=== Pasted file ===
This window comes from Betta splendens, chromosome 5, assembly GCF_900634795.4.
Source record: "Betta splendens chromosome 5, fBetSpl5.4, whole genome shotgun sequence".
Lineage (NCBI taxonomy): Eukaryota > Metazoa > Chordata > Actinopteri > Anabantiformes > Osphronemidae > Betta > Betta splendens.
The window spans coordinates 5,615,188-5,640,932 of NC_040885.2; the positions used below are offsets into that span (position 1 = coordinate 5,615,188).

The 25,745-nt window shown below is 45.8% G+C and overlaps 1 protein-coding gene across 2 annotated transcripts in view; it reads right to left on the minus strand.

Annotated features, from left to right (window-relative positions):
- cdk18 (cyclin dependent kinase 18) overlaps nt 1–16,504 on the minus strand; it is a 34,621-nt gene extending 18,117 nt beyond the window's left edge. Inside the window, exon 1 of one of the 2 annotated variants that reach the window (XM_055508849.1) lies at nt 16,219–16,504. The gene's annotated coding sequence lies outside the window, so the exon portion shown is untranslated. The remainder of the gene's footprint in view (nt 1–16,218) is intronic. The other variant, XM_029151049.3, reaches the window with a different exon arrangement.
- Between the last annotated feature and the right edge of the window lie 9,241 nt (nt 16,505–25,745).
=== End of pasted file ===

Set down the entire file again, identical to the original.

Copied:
This window comes from Betta splendens, chromosome 5, assembly GCF_900634795.4.
Source record: "Betta splendens chromosome 5, fBetSpl5.4, whole genome shotgun sequence".
Lineage (NCBI taxonomy): Eukaryota > Metazoa > Chordata > Actinopteri > Anabantiformes > Osphronemidae > Betta > Betta splendens.
The window spans coordinates 5,615,188-5,640,932 of NC_040885.2; the positions used below are offsets into that span (position 1 = coordinate 5,615,188).

The 25,745-nt window shown below is 45.8% G+C and overlaps 1 protein-coding gene across 2 annotated transcripts in view; it reads right to left on the minus strand.

Annotated features, from left to right (window-relative positions):
- cdk18 (cyclin dependent kinase 18) overlaps nt 1–16,504 on the minus strand; it is a 34,621-nt gene extending 18,117 nt beyond the window's left edge. Inside the window, exon 1 of one of the 2 annotated variants that reach the window (XM_055508849.1) lies at nt 16,219–16,504. The gene's annotated coding sequence lies outside the window, so the exon portion shown is untranslated. The remainder of the gene's footprint in view (nt 1–16,218) is intronic. The other variant, XM_029151049.3, reaches the window with a different exon arrangement.
- Between the last annotated feature and the right edge of the window lie 9,241 nt (nt 16,505–25,745).